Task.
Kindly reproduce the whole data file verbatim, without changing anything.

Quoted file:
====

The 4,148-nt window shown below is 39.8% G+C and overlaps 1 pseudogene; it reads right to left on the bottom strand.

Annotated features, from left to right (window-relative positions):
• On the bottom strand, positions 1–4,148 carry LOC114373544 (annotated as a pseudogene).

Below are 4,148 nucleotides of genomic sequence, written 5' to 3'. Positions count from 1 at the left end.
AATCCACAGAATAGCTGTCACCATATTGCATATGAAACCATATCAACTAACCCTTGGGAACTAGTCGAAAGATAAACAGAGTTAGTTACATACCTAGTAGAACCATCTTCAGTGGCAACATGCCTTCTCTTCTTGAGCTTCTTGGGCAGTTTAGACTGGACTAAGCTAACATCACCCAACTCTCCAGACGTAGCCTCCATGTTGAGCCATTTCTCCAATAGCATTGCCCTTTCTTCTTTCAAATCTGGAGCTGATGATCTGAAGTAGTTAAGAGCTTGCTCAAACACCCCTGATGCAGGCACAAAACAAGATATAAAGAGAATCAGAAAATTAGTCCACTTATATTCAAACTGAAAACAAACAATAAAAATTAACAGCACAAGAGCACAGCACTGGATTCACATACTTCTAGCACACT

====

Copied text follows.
The 4,148-nt window shown below is 39.8% G+C and overlaps 1 pseudogene; it reads right to left on the bottom strand.

Annotated features, from left to right (window-relative positions):
• On the bottom strand, positions 1–4,148 carry LOC114373544 (annotated as a pseudogene).

Below are 4,148 nucleotides of genomic sequence, written 5' to 3'. Positions count from 1 at the left end.
AATCCACAGAATAGCTGTCACCATATTGCATATGAAACCATATCAACTAACCCTTGGGAACTAGTCGAAAGATAAACAGAGTTAGTTACATACCTAGTAGAACCATCTTCAGTGGCAACATGCCTTCTCTTCTTGAGCTTCTTGGGCAGTTTAGACTGGACTAAGCTAACATCACCCAACTCTCCAGACGTAGCCTCCATGTTGAGCCATTTCTCCAATAGCATTGCCCTTTCTTCTTTCAAATCTGGAGCTGATGATCTGAAGTAGTTAAGAGCTTGCTCAAACACCCCTGATGCAGGCACAAAACAAGATATAAAGAGAATCAGAAAATTAGTCCACTTATATTCAAACTGAAAACAAACAATAAAAATTAACAGCACAAGAGCACAGCACTGGATTCACATACTTCTAGCACACT